“They will probably indict fairly soon unless there is a waiver of the preliminary hearing from the defendant,” says James Keneally, a defense lawyer and partner at Kelley Drye & Warren in New York. “They just can’t string it out: They have to indict him, and they may have already gotten a sealed indictment.”
But once those steps are accomplished, the process will begin to slow down.
The Department of Justice has to decide if it will seek the death penalty in connection with the charges, which include using a weapon of mass destruction, resulting in deaths and injuries.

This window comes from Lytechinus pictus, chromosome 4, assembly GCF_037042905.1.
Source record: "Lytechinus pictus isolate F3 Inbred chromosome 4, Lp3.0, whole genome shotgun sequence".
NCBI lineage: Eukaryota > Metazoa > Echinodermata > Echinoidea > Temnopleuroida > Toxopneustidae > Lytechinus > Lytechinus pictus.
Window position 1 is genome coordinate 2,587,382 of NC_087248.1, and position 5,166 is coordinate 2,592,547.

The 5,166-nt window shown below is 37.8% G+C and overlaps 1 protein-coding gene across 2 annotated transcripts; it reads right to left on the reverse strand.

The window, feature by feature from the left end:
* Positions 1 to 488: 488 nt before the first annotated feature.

“There is a whole chain-of-command process that must be completed before you can even make a deal [plea bargain],” says Joshua Dratel of Dratel & Mysliwiec in New York and a leading defense lawyer in terrorism cases. “It is the only true non-rubber-stamp process in the criminal justice system.”
The first element in the process would be a recommendation from the district prosecutor, in this case the US attorney for the District of Massachusetts, Carmen Ortiz. Once the Boston office sends in its recommendation about the death penalty, the case would be forwarded to a Justice Department committee, which would read the file and then make its own recommendation.